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The Coronation

Typically, the coronation ceremony as we know it takes place several months after a king or queen has ascended the throne, which happens immediately after the reigning monarch has stepped down or passed away. The coronation is delayed to allow for a respectful period of mourning (if the reigning monarch has died) and to organize the massive event. For the past 900 years, the ceremony has taken place at Westminster Abbey in London and has been conducted by the Archbishop of Canterbury.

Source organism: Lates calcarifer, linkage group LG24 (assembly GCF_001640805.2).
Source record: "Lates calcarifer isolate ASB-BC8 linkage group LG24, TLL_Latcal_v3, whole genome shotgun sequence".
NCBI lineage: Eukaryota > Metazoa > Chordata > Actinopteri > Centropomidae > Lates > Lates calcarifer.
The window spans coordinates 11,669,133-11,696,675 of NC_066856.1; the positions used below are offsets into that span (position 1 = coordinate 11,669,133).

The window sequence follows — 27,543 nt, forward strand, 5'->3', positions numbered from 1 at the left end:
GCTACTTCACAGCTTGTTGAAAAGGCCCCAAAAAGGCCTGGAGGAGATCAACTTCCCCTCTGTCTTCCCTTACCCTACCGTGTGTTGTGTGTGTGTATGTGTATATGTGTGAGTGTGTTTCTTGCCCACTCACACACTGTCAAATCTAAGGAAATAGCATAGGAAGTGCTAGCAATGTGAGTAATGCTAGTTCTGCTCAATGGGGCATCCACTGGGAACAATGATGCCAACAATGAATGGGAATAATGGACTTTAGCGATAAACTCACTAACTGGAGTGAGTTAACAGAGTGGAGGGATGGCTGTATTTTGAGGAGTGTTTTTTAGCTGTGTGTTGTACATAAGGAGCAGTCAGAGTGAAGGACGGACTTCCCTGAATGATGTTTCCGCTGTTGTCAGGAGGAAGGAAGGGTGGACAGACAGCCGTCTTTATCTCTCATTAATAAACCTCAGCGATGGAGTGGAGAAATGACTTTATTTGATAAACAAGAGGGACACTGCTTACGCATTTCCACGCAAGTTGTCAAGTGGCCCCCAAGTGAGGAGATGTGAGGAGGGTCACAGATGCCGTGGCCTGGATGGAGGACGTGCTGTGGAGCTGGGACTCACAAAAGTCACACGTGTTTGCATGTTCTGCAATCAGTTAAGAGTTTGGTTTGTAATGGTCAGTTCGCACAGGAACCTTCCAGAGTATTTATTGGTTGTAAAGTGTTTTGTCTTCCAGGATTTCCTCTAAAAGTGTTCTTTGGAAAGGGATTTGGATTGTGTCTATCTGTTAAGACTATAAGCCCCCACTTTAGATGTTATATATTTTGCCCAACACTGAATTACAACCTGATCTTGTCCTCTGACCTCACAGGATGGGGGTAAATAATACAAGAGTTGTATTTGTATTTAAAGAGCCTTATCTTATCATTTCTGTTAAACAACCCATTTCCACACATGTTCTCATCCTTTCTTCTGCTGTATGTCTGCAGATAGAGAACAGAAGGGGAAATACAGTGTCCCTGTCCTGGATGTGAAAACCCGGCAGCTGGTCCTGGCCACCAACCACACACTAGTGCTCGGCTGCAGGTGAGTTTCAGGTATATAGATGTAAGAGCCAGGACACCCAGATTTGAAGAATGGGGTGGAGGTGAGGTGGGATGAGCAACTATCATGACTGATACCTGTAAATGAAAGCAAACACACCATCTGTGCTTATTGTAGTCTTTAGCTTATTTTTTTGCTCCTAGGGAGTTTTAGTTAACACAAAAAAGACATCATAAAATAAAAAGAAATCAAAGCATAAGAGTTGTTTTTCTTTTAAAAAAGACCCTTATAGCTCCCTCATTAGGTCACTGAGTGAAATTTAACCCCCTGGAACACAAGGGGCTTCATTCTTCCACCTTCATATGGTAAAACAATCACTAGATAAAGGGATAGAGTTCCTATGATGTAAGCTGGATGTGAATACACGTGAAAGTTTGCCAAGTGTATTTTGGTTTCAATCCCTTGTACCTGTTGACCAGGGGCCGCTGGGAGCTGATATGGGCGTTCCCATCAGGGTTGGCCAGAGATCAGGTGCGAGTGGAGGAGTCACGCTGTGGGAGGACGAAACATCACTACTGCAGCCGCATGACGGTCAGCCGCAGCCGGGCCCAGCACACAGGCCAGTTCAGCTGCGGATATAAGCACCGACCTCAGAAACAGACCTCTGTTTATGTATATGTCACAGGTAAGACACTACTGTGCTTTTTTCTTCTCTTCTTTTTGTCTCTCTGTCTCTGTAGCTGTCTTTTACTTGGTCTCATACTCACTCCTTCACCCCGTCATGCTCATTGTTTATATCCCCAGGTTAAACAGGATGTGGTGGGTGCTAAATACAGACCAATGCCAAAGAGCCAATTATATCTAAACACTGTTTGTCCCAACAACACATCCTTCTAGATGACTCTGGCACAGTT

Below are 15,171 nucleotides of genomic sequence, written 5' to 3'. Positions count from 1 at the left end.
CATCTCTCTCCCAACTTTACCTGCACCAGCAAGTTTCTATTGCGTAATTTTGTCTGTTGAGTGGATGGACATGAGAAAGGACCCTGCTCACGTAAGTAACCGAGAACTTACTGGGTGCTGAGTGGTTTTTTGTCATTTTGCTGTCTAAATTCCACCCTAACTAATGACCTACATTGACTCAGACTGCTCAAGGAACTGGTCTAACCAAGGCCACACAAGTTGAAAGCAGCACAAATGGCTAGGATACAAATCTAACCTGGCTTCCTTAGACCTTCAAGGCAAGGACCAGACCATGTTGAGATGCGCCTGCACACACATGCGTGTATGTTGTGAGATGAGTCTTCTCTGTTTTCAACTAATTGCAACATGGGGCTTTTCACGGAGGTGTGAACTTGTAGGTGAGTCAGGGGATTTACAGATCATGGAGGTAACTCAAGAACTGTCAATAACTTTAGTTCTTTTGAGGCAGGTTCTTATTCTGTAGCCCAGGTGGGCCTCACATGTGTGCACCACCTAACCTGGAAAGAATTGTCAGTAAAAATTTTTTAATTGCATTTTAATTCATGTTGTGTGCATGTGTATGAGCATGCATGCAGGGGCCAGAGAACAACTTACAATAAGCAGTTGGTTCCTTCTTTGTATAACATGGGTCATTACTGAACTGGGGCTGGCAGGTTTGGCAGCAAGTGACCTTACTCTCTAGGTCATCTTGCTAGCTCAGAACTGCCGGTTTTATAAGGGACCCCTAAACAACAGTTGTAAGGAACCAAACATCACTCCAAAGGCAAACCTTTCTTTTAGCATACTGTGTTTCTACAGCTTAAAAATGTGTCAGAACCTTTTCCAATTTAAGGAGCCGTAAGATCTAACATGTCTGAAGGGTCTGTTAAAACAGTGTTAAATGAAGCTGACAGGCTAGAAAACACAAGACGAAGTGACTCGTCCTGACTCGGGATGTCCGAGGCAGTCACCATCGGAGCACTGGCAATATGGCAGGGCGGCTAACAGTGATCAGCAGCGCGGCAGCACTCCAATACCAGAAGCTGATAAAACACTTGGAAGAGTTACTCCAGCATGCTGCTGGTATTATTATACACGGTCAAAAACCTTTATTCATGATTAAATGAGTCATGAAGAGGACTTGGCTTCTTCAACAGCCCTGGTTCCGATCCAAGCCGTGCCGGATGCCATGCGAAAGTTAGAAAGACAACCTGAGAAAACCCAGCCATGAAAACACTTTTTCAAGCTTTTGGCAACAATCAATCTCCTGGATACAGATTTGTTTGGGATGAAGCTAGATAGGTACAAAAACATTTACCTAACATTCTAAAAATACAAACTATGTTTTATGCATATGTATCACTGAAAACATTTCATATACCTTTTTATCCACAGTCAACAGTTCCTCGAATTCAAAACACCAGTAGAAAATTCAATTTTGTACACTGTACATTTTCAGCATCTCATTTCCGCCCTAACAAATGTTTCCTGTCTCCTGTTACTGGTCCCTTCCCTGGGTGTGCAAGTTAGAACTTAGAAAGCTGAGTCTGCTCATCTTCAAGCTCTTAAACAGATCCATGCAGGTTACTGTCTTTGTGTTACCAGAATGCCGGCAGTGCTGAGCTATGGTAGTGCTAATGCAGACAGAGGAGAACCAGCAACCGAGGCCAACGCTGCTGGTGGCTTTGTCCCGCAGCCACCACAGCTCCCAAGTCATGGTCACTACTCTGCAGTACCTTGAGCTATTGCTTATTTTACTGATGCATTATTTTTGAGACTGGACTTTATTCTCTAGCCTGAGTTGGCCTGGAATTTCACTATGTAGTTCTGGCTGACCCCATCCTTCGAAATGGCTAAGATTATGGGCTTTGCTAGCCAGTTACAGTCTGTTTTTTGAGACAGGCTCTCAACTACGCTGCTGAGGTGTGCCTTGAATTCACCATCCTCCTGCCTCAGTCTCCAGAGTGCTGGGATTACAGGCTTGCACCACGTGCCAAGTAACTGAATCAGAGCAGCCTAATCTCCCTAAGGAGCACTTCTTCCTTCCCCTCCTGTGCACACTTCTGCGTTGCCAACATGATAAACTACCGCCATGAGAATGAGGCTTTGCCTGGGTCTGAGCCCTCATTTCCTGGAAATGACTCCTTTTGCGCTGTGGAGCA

The ceremony is a deeply religious one, and there was quite a bit of controversy over having Queen Elizabeth II's coronation televised in 1953 due to the religious element. The coronation is also full of old traditions and priceless heirlooms, like King Edward's chair, which was made in 1300 and on which the sovereign sits. If a king is sovereign, then his queen consort will often take part in a simpler coronation ceremony after the main one. However, male consorts (like Prince Philip) cannot be crowned. Queen Elizabeth II was crowned with Saint Edward's Crown, which is the traditional coronation crown, although many monarchs choose to either be crowned with their own special piece of headgear that has been specially made or a different piece from the royal collection.

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